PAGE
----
ASP.NET/C# Web Development Training/Tutorials - Advice Needed

deliengs

Well-Known Member
Joined
Apr 26, 2013
Messages
164
Hi Everybody
I was hoping i could get some advice on Web Development Training.

I have no programming experience, I have delved into it here and there to understand concepts and to see what the code may be doing and played around a little wherever I could.

I have been looking to get into ASP.net/C# training to learn programming, web development specifically, but I am not sure where to start.

Do I start with c# training first before the web development portion of it?
Is there a difference between normal c# and that of web development?
Any other advice on online tutorials etc?
 

wezzcoetzee

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Apr 22, 2014
Messages
471
Web Development normally means learning HTML, JavaScript, etc.

C# is a development language, you'd use C# for concepts such as MVC. You can write an entire website without using any sort of "backend" code, like C#. With that being said, if you look at latest trends, Java is more sort after than C#.

Learning either first won't really impact you, depends what you want to end up doing I guess.

If you want to just do Web Development, to start off I'd look into HTML5, JavaScript/JQuery. ES6 and Angular are a must, but you'd first need to go through HTML5 and JavaScript.
 

deliengs

Well-Known Member
Joined
Apr 26, 2013
Messages
164
Web Development normally means learning HTML, JavaScript, etc.

C# is a development language, you'd use C# for concepts such as MVC. You can write an entire website without using any sort of "backend" code, like C#. With that being said, if you look at latest trends, Java is more sort after than C#.

Learning either first won't really impact you, depends what you want to end up doing I guess.

If you want to just do Web Development, to start off I'd look into HTML5, JavaScript/JQuery. ES6 and Angular are a must, but you'd first need to go through HTML5 and JavaScript.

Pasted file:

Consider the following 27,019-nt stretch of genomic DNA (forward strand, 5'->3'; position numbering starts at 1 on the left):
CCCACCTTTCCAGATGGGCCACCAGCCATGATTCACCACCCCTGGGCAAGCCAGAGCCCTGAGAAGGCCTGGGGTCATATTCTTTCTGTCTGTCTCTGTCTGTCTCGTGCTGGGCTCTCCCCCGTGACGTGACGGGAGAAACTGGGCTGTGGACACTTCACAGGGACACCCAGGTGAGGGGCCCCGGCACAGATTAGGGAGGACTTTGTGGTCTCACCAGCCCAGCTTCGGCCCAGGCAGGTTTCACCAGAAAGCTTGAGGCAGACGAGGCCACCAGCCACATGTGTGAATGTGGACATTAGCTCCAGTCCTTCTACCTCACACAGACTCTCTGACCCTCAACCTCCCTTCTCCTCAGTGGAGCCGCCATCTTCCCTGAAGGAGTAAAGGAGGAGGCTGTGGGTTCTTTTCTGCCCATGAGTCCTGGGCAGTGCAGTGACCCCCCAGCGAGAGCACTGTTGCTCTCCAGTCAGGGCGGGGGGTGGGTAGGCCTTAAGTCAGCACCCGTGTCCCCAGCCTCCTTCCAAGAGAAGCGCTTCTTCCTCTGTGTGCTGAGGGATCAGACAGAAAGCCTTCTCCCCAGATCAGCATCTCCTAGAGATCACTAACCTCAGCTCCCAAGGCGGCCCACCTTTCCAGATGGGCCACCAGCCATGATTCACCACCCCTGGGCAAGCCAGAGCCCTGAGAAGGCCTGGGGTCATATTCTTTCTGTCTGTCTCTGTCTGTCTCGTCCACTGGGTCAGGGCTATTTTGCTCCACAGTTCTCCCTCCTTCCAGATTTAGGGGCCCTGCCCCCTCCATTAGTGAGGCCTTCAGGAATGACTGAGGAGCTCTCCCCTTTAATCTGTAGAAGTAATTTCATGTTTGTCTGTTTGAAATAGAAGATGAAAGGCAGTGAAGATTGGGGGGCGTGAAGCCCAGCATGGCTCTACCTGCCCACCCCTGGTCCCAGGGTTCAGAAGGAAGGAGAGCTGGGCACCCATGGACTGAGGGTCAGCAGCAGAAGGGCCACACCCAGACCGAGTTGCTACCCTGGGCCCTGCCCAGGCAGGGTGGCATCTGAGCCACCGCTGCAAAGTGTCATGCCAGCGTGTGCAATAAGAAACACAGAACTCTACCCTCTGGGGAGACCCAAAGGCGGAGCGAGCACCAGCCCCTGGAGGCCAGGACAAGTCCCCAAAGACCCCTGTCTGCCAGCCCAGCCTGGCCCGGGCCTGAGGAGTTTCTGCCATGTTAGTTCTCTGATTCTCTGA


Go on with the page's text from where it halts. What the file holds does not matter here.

Hi
Thanks for your reply.
Hmm I see what you saying. Reason I mentioned C# is because of the Microsoft base, i have been through some tuts on Javascript, HTML & CSS but now looking at Server Side programming that will allow me to interact with database's etc But maybe Java could also be a good alternative
 

eye_suc

Expert Member
Joined
Feb 14, 2005
Messages
4,010
wezz pretty much covers it :)

All that being said though, sign up at Microsoft Virtual Academy and get cracking! Free and some of the courses they do are starting quite low.

https://mva.microsoft.com/

You just need some bandwidth and an IDE. The videos show you exactly what to do, and then you get quizzes afterwards to see if you followed.
 

eternaloptimist

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Joined
Jul 10, 2013
Messages
175
don't go the node route. JS and all it's frameworks/libraries are a hot mess at the moment. If you want to learn web rather go for (Go || Rails || Elm || Phoenix || whatever) ... JS stacks are not for beginners, stuff is changing at such a rapid rate in JS world e.g ES6 2015, stacks? Mean/Koa/Hapi/Sails ... front-end? Ember/Vue/React/Angular 1.X || Angular 2/ React JSX Redux Flux don't even mention tooling lol Webpack/Gulp/Grunt/Browserify lol ...
 

mr_norris

Expert Member
Joined
Jun 12, 2007
Messages
3,446
wezz pretty much covers it :)

All that being said though, sign up at Microsoft Virtual Academy and get cracking! Free and some of the courses they do are starting quite low.

https://mva.microsoft.com/

You just need some bandwidth and an IDE. The videos show you exactly what to do, and then you get quizzes afterwards to see if you followed.

Following on that, if you sign into here with your MS account, you get 6 months free access to PluralSight.

They have some of the most boss tutorial videos I've come across.
 

wezzcoetzee

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Joined
Apr 22, 2014
Messages
471
Hi
Thanks for your reply.
Hmm I see what you saying. Reason I mentioned C# is because of the Microsoft base, i have been through some tuts on Javascript, HTML & CSS but now looking at Server Side programming that will allow me to interact with database's etc But maybe Java could also be a good alternative

You can go the C# route. I'm a C# dev and I found it extremely easy to switch to Java.

@eternaloptimist, I agree that the node route is changing at a rapid pace, but that's the nature of software development, keeping up with the latest trends... It's not easy to jump into Angular/ES6 and so on, but at the end of the day it will benefit you a lot more.

Check out Ionic Framework for example.
 

deliengs

Well-Known Member
Joined
Apr 26, 2013
Messages
164
Thanks everyone for all the information.:) Gonna probably some of the courses on MVA (thanks eye_suc)
 
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